dissertation research

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abstract

“Editing Identity: Literary Anthologies and the Construction of the Author in Meiji Japan” problematizes widespread acceptance of anthologies of authors' “complete works” as both transparent and authoritative compendia of Japanese literature. In the Meiji period (1868-1912), they enjoyed a sudden boom in popularity and have played a crucial role as access points for the study of literature ever since. Through their construction of authors via their oeuvres, as well as their effacement multiple versions and contexts through re-presenting texts in a homogeneous format, editors of anthologies have long influenced the boundaries of “Japanese literature” – an impact that has long been unquestioned. Author-centric anthologies transform historical writers with coherent, stable identities, remaking them into essentialized “authors” who both define and are defined by their collected bodies of work. Yet anthologies' representations of authorship could not be more different from the context in which they emerged: contemporaneous authorial identities were complex, manifesting as entire literary coteries as well as single writers with a number of pseudonyms. “Editing Identity” explores the tension between these disparate expressions of authorship, and lays bare the construction of the “author” in its historical moment.

“Editing Identity” questions approaches to literature that anachronistically read back later concepts of authorship, obscuring the reality of writing in Meiji Japan. Through examining case studies of authorial performances in the 1880s and 1890s, media-centric assessments of literature, and the location of authorship primarily in the context of a publication, it reorients the study of literature on writing, publishing, and reviewing practices that took place in the mid-to-late Meiji period. Further, it investigates the power of anthologies to construct and present a holistic authorial identity, and at the same time their function as memorials in the wake of writers’ deaths as reflected in editors’ own prefaces to the anthologies themselves. In a critical reassessment of the historical contexts and roles of author-centric anthologies, “Editing Identity” calls for a fundamental recalibration of our assumptions about literary production and the authority of anthologies and the limits they have imposed on understandings of the production and reception of literature.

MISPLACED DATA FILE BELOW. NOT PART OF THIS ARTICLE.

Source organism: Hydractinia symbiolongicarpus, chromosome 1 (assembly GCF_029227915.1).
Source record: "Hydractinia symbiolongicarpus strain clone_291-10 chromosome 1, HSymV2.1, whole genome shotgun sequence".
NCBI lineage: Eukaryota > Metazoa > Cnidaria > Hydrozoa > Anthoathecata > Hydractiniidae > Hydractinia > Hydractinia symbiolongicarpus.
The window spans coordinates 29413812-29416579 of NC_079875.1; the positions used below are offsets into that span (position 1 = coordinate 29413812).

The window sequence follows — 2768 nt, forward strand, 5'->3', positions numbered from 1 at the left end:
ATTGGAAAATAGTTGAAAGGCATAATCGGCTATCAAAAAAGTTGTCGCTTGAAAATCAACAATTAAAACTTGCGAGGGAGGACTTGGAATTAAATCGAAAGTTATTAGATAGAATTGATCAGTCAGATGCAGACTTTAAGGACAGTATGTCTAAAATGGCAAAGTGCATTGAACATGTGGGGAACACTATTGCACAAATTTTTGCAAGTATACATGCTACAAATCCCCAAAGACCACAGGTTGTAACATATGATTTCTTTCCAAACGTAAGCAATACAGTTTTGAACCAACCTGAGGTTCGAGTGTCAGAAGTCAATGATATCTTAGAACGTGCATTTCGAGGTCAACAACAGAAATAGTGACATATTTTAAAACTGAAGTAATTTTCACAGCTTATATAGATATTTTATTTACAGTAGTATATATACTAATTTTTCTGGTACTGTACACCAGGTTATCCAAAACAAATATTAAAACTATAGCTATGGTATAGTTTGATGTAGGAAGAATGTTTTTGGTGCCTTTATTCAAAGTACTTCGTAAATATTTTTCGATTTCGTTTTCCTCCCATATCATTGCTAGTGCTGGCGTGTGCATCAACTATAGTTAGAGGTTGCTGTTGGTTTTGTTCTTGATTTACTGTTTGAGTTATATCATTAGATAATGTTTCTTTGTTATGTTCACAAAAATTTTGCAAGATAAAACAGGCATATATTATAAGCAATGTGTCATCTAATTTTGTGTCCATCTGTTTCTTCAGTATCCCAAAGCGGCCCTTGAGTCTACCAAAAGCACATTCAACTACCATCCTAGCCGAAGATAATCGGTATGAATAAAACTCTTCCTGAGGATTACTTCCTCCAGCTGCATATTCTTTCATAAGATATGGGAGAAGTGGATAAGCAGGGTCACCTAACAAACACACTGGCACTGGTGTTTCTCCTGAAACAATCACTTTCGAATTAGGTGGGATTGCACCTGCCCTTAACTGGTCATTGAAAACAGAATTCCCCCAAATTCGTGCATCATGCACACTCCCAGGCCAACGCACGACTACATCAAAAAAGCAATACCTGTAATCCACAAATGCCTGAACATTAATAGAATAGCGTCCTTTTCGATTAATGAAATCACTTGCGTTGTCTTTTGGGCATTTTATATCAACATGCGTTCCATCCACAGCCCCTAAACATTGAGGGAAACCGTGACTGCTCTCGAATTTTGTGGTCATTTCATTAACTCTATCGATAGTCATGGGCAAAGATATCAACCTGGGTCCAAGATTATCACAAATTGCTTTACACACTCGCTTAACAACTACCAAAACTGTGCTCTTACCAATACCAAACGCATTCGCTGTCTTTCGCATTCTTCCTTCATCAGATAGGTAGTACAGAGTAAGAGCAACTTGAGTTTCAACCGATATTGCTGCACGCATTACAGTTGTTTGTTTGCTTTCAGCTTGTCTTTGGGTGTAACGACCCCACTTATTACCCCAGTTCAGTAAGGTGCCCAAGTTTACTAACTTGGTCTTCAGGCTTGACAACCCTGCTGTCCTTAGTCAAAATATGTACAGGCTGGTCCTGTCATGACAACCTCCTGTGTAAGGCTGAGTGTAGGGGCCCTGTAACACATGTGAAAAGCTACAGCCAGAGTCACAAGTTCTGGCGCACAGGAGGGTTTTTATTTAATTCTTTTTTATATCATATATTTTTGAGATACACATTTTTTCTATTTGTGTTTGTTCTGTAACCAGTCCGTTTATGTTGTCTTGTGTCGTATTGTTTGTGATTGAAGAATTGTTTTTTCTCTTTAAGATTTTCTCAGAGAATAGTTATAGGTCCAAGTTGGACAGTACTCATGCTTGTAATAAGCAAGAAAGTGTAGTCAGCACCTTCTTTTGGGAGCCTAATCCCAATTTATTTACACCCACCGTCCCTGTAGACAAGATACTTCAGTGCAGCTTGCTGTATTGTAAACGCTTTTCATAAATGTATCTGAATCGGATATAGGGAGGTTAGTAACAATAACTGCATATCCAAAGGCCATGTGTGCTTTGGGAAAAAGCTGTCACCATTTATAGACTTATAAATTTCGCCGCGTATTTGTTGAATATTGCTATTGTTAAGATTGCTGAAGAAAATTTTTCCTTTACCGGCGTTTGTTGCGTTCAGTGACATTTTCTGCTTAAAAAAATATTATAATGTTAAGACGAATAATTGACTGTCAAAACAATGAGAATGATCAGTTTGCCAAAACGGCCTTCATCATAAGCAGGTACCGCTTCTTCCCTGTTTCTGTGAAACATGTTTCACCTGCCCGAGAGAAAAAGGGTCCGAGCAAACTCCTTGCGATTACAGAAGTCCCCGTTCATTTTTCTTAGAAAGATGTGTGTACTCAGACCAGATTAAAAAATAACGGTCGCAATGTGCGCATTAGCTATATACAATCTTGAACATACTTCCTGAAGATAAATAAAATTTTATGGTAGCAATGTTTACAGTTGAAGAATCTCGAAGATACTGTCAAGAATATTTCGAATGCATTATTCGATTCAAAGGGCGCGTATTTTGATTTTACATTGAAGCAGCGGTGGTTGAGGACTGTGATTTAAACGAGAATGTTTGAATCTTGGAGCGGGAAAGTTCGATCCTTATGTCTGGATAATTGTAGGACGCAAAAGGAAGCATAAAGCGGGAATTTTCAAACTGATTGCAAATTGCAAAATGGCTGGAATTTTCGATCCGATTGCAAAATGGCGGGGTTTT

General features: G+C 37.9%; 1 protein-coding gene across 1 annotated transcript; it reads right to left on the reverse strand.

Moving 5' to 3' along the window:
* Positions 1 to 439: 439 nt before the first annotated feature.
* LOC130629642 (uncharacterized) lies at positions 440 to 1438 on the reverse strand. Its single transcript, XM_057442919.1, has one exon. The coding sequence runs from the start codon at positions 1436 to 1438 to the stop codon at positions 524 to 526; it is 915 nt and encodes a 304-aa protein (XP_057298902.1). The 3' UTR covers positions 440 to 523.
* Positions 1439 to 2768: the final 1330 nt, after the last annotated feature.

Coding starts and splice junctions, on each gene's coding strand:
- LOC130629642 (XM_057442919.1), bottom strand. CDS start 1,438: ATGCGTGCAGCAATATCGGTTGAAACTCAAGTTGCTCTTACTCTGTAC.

chapter outline

The structure of “Editing Identity” takes the form of five chapters, the first of which build theoretical concepts with which to analyze and understand the case studies presented in the latter half. “The Names of the Author” focuses on the complex use of pseudonyms and anonymous writing at this time, as well as the phenomenon of collaborative writing. The second chapter, “Literary Circles and the Performance of Authorship,” is an account of reception primarily based in literary group and publication, rather than necessarily making the individual writer primary. Though this was not the only mode of reception, many reviews make the individual secondary – sometimes not even mentioning an authorial name – and the publication in which a work appeared primary, as though the publication itself is a kind of author. From this grounding in practices of writing and reception that provide the context for the publishing and reading of individual anthologies, the dissertation moves to integrate archival theory and practice into the argument. “Social Provenance and the Invention of Saikaku” takes up the 1894 anthology of the 17th century writer, Ihara Saikaku, within the context of his widespread influence on mid-Meiji literary experimentation, discourse, and reprinting. I use this case of social ownership, literary positioning, legitimization, and invention of a body of works to further analyze the act and influence of anthology production in the Meiji period.

The remaining two main chapters explore case studies of anthology production in light of the theoretical and historical context explored above. “In Memoriam” interprets the anthology as a site of creating an author as a kind of institution through reorganization of a body of works under this category, as well as a site of mourning and collective memory of a group of writers. “Reproducing the Author” assesses the great impact of seemingly mundane, practical issues of anthology production, such as copyright, technologies of printing and book production, and the decision of which works (and which versions) to include in an anthology.